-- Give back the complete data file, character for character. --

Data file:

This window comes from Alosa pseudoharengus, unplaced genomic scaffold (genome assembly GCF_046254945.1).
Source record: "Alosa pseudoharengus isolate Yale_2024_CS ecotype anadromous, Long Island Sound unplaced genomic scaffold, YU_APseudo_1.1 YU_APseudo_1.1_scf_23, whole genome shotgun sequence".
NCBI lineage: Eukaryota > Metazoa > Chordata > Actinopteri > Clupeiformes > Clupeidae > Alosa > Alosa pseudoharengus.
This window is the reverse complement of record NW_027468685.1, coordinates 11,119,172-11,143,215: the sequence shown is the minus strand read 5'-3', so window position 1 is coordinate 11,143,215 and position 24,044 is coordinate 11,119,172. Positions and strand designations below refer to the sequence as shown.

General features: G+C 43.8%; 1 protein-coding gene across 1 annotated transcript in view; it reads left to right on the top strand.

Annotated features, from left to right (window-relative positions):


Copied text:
This window comes from Alosa pseudoharengus, unplaced genomic scaffold (genome assembly GCF_046254945.1).
Source record: "Alosa pseudoharengus isolate Yale_2024_CS ecotype anadromous, Long Island Sound unplaced genomic scaffold, YU_APseudo_1.1 YU_APseudo_1.1_scf_23, whole genome shotgun sequence".
NCBI lineage: Eukaryota > Metazoa > Chordata > Actinopteri > Clupeiformes > Clupeidae > Alosa > Alosa pseudoharengus.
This window is the reverse complement of record NW_027468685.1, coordinates 11,119,172-11,143,215: the sequence shown is the minus strand read 5'-3', so window position 1 is coordinate 11,143,215 and position 24,044 is coordinate 11,119,172. Positions and strand designations below refer to the sequence as shown.

General features: G+C 43.8%; 1 protein-coding gene across 1 annotated transcript in view; it reads left to right on the top strand.

Annotated features, from left to right (window-relative positions):